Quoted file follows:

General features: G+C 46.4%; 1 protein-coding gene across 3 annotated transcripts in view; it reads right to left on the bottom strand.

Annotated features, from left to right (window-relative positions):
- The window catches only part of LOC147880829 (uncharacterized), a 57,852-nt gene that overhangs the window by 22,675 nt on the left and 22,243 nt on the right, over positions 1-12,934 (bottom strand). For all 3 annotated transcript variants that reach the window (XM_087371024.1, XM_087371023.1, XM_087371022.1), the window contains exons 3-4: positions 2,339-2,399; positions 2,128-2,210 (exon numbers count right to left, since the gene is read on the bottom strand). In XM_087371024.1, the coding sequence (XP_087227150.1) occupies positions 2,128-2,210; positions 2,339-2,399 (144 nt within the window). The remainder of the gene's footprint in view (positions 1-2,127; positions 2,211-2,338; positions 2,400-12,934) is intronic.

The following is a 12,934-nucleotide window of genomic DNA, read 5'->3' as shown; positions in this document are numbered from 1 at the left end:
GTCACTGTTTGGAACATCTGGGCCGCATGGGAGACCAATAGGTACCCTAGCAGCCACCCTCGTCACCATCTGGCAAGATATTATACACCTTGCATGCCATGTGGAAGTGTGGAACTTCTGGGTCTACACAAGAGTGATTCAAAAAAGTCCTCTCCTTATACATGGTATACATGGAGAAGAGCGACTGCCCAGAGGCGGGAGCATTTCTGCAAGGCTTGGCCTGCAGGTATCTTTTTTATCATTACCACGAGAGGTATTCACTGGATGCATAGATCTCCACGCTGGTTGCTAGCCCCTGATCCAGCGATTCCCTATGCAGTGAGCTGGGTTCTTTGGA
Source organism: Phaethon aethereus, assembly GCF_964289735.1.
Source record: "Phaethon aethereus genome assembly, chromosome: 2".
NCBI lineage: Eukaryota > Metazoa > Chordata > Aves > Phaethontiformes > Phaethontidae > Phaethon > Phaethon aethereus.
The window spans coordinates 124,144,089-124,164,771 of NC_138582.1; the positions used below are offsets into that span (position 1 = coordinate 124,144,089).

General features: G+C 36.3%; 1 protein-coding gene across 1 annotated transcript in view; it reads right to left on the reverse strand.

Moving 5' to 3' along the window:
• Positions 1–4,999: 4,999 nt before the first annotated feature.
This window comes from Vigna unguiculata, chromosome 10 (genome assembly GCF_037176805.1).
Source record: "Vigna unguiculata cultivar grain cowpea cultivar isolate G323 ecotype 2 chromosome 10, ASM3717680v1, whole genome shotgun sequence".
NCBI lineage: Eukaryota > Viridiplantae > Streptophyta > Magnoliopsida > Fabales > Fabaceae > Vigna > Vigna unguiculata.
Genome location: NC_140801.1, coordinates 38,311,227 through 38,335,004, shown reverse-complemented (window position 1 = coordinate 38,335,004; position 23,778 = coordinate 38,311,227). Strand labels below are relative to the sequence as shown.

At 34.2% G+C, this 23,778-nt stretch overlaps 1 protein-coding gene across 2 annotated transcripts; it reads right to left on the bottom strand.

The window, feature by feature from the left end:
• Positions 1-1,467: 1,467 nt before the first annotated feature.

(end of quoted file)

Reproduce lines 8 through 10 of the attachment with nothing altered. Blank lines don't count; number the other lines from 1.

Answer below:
NCBI lineage: Eukaryota > Metazoa > Chordata > Aves > Phaethontiformes > Phaethontidae > Phaethon > Phaethon aethereus.
The window spans coordinates 124,144,089-124,164,771 of NC_138582.1; the positions used below are offsets into that span (position 1 = coordinate 124,144,089).

General features: G+C 36.3%; 1 protein-coding gene across 1 annotated transcript in view; it reads right to left on the reverse strand.